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Spirit Possession Provides Understanding of Broader Human Experience

Northwestern anthropologist’s book offers insights on links between spirituality, health

EVANSTON, Ill. --- A new book by a Northwestern University anthropologist explains how certain kinds of religious participation can positively influence people’s physical and mental health.

In “Possessing Spirits and Healing Selves: Embodiment and Transformation in an Afro-Brazilian Religion,” (Palgrave MacMillan, 2014) author Rebecca Seligman tells the stories of ordinary people who come to experience a deeply intimate relationship with their religious spirits -- so intimate that they become possessed or inhabited by those spirits at times.

“The book documents how transformative this experience can be for individuals, especially those living with high levels of emotional distress prior to their religious engagement,” said Seligman, assistant professor of anthropology and global health in the Weinberg College of Arts and Sciences and faculty fellow with the Institute for Policy Research at Northwestern.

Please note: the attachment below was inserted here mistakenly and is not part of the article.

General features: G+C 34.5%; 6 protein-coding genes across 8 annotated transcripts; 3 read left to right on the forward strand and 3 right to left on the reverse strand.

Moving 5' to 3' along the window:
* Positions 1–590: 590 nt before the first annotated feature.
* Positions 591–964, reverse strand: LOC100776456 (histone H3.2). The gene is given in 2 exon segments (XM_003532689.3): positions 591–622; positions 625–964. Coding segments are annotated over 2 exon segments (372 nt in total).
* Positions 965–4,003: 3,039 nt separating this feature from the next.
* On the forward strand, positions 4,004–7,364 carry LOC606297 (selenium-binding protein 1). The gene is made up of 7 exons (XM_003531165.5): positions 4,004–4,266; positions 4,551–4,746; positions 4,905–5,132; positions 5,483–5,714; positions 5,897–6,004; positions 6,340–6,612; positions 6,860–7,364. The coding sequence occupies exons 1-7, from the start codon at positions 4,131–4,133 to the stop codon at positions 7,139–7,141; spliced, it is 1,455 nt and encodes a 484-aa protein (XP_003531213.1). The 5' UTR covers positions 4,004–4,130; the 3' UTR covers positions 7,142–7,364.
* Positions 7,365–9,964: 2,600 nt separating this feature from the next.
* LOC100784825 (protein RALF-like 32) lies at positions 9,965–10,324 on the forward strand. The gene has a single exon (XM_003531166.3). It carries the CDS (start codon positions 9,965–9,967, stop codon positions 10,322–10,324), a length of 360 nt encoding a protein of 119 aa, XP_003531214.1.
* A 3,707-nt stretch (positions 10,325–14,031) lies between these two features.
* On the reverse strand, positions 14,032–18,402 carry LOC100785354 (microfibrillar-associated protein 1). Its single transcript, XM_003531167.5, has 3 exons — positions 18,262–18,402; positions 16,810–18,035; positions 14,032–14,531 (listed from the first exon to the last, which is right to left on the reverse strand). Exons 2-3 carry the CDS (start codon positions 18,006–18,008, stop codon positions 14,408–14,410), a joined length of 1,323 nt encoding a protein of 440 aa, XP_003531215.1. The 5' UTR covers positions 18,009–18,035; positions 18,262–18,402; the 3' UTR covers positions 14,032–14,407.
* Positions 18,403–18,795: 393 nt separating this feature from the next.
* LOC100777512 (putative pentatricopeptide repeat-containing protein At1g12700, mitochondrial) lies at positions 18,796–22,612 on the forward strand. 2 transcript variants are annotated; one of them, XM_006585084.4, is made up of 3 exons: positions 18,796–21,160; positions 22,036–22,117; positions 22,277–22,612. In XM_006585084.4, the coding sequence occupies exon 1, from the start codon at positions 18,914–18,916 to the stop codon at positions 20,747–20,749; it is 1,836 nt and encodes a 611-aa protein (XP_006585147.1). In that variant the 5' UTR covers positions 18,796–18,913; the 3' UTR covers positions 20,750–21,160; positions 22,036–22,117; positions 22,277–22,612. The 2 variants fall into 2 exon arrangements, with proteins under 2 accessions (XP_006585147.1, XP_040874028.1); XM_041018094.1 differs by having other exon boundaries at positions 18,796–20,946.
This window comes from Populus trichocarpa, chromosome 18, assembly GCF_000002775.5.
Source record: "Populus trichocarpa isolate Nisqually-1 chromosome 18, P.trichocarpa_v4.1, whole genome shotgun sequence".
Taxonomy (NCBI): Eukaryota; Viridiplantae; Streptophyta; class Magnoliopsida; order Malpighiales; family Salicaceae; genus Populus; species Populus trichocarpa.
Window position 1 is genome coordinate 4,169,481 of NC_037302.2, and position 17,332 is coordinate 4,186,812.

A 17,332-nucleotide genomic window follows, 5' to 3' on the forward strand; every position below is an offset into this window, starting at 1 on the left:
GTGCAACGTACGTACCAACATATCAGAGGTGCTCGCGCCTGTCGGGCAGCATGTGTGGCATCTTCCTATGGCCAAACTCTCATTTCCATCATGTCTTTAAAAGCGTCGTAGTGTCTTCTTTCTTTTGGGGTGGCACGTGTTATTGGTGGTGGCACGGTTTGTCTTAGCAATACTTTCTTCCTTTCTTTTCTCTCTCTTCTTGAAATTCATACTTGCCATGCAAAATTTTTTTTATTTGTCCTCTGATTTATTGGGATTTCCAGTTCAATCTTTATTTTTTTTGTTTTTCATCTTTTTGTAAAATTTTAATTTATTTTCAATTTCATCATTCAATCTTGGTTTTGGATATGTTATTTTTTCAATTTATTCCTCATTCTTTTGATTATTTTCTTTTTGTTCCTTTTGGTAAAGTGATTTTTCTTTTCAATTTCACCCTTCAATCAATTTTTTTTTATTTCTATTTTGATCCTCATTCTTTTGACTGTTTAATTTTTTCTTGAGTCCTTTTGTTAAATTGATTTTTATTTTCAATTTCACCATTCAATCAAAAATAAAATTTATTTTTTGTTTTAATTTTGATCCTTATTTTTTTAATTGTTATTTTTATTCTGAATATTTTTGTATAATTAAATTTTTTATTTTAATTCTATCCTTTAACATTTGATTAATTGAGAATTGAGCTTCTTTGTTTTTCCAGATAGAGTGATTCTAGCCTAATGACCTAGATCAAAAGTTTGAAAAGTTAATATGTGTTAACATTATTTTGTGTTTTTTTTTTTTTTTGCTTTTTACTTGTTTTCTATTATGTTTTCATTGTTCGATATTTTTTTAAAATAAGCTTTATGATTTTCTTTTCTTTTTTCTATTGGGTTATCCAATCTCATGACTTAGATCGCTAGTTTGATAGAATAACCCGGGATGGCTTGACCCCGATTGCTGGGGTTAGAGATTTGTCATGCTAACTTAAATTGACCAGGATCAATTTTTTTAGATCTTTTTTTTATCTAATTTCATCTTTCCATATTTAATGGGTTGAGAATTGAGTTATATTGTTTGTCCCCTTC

“What’s more, the book reveals that people engaged in their religion in this deeply intimate way show a markedly different pattern of cardiovascular functioning than others involved in less intense ways,” she said.

For example, these people demonstrate a pattern of cardiac autonomic regulation that has been associated with better health outcomes in other studies. The link to positive health outcomes is supported by the finding that participants overwhelmingly report an improvement in mental and physical health following their religious involvement.

The big take away of the book, Seligman said, is the insight that this investigation of intense religious devotion offers into the ways in which human minds and bodies are linked together. Such devotion is a dramatic place to see how much people’s attitudes, expectations and attributions affect their health and well-being. 

But those kinds of effects are taking place around us all the time in perhaps less dramatic, but equally important ways, Seligman said.

“These include lots of negative effects -- like the ways that discrimination, stigma and loneliness adversely affect health,” Seligman said. “But also more positive effects -- like the health benefits of social support and praise or the positive health outcomes associated with practices like yoga and mindfulness.”

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